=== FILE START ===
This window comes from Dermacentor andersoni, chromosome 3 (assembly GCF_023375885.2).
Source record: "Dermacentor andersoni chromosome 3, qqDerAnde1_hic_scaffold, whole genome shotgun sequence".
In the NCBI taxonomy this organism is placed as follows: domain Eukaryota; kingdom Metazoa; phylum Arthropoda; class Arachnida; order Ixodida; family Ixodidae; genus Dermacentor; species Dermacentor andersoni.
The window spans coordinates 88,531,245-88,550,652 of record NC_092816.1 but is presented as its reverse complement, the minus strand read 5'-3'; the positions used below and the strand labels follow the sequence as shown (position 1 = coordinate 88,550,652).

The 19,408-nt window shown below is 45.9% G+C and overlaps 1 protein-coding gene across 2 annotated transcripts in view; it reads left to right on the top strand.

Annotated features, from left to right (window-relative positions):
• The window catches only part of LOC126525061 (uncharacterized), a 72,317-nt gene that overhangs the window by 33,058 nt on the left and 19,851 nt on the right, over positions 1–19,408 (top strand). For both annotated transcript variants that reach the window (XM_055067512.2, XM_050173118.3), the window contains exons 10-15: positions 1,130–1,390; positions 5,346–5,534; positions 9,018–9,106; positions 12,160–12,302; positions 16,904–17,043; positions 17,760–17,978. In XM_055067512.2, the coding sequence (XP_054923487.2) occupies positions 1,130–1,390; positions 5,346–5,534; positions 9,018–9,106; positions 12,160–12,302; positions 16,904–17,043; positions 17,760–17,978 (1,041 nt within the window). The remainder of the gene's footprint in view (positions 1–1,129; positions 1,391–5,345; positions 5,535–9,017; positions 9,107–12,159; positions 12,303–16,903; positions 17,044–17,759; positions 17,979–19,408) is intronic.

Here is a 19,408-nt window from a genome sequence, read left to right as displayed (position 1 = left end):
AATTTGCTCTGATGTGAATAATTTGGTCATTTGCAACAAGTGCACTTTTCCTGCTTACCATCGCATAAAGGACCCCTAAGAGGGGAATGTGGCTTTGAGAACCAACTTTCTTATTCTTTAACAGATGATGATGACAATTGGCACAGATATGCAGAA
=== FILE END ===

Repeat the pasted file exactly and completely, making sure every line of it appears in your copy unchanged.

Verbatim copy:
This window comes from Dermacentor andersoni, chromosome 3 (assembly GCF_023375885.2).
Source record: "Dermacentor andersoni chromosome 3, qqDerAnde1_hic_scaffold, whole genome shotgun sequence".
In the NCBI taxonomy this organism is placed as follows: domain Eukaryota; kingdom Metazoa; phylum Arthropoda; class Arachnida; order Ixodida; family Ixodidae; genus Dermacentor; species Dermacentor andersoni.
The window spans coordinates 88,531,245-88,550,652 of record NC_092816.1 but is presented as its reverse complement, the minus strand read 5'-3'; the positions used below and the strand labels follow the sequence as shown (position 1 = coordinate 88,550,652).

The 19,408-nt window shown below is 45.9% G+C and overlaps 1 protein-coding gene across 2 annotated transcripts in view; it reads left to right on the top strand.

Annotated features, from left to right (window-relative positions):
• The window catches only part of LOC126525061 (uncharacterized), a 72,317-nt gene that overhangs the window by 33,058 nt on the left and 19,851 nt on the right, over positions 1–19,408 (top strand). For both annotated transcript variants that reach the window (XM_055067512.2, XM_050173118.3), the window contains exons 10-15: positions 1,130–1,390; positions 5,346–5,534; positions 9,018–9,106; positions 12,160–12,302; positions 16,904–17,043; positions 17,760–17,978. In XM_055067512.2, the coding sequence (XP_054923487.2) occupies positions 1,130–1,390; positions 5,346–5,534; positions 9,018–9,106; positions 12,160–12,302; positions 16,904–17,043; positions 17,760–17,978 (1,041 nt within the window). The remainder of the gene's footprint in view (positions 1–1,129; positions 1,391–5,345; positions 5,535–9,017; positions 9,107–12,159; positions 12,303–16,903; positions 17,044–17,759; positions 17,979–19,408) is intronic.

Here is a 19,408-nt window from a genome sequence, read left to right as displayed (position 1 = left end):
AATTTGCTCTGATGTGAATAATTTGGTCATTTGCAACAAGTGCACTTTTCCTGCTTACCATCGCATAAAGGACCCCTAAGAGGGGAATGTGGCTTTGAGAACCAACTTTCTTATTCTTTAACAGATGATGATGACAATTGGCACAGATATGCAGAA